The operating point shifted towards lower values after shunt surgery, with a significant reduction in both ICPr (−3.0±2.9 mm Hg) and AMPr (−1.1±1.5 mm Hg) (table 2, n=51).
Comparisons according to gait improvement (table 3) showed that preoperative AMPr was significantly larger in the improved patients, while ICPr was similar. Both pre- and postoperative AMPmin was significantly different when comparing improved and non-improved patients; no other postoperative parameter was significantly different.
The change in AMPr after shunting was significantly larger for improved than non-improved patients (−1.2±1.6 mm Hg vs −0.2±0.5 mm Hg; p<0.01) although there was some overlap. The change in ICPr was not significantly different (p=0.30).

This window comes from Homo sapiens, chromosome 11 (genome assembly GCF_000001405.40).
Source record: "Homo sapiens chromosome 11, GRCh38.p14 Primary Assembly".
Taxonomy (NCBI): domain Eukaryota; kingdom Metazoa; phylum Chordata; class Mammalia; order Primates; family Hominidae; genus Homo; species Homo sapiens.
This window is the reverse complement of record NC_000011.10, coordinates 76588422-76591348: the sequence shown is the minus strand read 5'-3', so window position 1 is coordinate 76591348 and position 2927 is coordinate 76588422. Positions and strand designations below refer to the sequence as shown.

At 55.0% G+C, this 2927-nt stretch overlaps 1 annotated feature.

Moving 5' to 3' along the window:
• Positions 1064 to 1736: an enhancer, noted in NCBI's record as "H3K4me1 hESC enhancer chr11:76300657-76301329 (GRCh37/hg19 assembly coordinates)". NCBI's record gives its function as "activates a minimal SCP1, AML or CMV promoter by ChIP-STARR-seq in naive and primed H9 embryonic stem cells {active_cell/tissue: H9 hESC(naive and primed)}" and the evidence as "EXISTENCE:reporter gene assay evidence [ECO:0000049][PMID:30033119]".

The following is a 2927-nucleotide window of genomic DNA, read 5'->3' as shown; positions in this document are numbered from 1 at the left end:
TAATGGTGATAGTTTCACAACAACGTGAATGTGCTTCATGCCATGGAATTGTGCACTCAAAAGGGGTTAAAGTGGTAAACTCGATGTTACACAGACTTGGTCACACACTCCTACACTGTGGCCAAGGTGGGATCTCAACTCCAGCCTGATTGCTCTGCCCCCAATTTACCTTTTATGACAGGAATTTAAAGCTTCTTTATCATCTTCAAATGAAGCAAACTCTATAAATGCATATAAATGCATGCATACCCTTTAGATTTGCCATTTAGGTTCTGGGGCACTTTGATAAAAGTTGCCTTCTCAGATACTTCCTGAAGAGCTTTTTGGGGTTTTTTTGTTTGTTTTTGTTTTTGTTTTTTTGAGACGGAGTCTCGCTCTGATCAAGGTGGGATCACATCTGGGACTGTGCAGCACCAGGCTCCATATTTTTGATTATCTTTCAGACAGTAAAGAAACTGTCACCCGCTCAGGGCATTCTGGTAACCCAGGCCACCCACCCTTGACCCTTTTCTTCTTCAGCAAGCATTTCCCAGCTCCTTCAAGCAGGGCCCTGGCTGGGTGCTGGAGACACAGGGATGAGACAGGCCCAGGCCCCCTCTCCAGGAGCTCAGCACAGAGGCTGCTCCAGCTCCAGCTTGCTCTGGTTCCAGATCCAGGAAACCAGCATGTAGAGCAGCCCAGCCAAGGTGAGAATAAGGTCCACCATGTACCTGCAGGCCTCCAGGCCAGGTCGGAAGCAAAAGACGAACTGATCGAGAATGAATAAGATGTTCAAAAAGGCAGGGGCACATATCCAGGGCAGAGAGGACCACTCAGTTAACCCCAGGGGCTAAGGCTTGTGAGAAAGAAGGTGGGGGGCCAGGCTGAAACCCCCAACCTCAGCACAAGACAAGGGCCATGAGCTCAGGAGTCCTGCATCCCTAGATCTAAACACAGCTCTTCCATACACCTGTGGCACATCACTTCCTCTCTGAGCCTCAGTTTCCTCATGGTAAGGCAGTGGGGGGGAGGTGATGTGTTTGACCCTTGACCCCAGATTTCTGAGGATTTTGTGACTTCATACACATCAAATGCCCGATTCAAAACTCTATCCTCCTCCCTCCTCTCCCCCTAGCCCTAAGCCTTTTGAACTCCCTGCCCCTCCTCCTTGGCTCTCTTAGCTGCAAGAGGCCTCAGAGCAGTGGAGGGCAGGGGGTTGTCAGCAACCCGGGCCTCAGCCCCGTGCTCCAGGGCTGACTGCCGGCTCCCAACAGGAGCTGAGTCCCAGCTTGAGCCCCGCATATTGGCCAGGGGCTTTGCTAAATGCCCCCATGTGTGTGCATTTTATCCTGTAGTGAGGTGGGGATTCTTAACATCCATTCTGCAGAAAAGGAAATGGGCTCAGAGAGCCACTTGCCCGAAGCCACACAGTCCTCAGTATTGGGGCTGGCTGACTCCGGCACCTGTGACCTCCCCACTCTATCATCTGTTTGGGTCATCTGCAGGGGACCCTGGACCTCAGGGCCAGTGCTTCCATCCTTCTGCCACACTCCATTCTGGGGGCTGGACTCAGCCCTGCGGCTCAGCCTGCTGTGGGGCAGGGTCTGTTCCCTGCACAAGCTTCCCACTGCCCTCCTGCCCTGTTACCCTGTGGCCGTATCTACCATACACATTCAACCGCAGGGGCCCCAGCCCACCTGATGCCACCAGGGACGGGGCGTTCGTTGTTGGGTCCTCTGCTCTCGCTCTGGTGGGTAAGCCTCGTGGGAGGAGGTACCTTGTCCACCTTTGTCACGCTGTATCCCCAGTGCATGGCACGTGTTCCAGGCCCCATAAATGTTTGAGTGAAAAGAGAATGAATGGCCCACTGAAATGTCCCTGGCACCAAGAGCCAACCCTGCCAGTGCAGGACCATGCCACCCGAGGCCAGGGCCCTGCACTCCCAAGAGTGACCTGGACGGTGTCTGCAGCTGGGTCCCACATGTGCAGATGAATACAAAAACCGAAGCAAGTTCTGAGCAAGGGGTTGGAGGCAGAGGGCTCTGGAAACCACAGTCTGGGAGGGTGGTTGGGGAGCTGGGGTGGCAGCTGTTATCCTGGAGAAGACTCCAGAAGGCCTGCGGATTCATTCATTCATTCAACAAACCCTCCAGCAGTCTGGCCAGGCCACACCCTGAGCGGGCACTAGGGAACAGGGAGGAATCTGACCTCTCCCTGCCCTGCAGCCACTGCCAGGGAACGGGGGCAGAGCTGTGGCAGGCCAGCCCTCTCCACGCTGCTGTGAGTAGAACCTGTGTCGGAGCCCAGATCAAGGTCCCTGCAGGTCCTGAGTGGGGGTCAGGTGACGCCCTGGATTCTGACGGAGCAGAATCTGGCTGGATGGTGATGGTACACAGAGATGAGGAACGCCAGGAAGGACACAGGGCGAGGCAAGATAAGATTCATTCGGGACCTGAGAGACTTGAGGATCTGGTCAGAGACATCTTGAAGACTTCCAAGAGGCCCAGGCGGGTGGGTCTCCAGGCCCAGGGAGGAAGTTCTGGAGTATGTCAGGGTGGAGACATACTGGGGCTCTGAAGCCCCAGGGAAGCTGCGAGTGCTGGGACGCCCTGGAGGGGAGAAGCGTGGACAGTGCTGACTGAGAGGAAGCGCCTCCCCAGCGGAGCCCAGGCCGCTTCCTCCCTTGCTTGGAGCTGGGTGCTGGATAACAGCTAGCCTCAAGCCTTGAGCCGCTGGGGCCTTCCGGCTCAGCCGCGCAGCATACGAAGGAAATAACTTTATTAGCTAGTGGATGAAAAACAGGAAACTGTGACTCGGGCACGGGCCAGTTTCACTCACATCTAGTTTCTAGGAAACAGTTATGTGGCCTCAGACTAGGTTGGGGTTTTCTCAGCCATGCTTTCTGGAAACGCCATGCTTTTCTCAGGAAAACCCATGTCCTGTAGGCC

Predictive analysis was based on the 30 patients (24 gait improvers) where the ICP independent zone of the pulsatility curve was identifiable in the preoperative data (figure 1). ROC curve analysis showed that AMPr, potential AMP reduction and recommended ICP reduction were all significantly predictive of gait improvement (figure 5).
This study supported the hypothesis of a pulsatility curve that is unaltered by shunt surgery, and an operating point that shifts towards lower values after shunting (table 2). The identified differences between patients with and without gait improvement (table 3) are in agreement with theories of ICP pulsations being a component of the pathophysiology of INPH. AMPr depends on several patient specific factors, and the unaltered pulsatility curve suggested that most of them were unaffected by shunting. We therefore believe that determining the position of the baseline values (the operating point) on the pulsatility curve provides a valuable complement to the absolute value of AMPr in identifying the patients who will, and maybe even more importantly who will not, respond to shunt surgery.
Effect of shunt surgery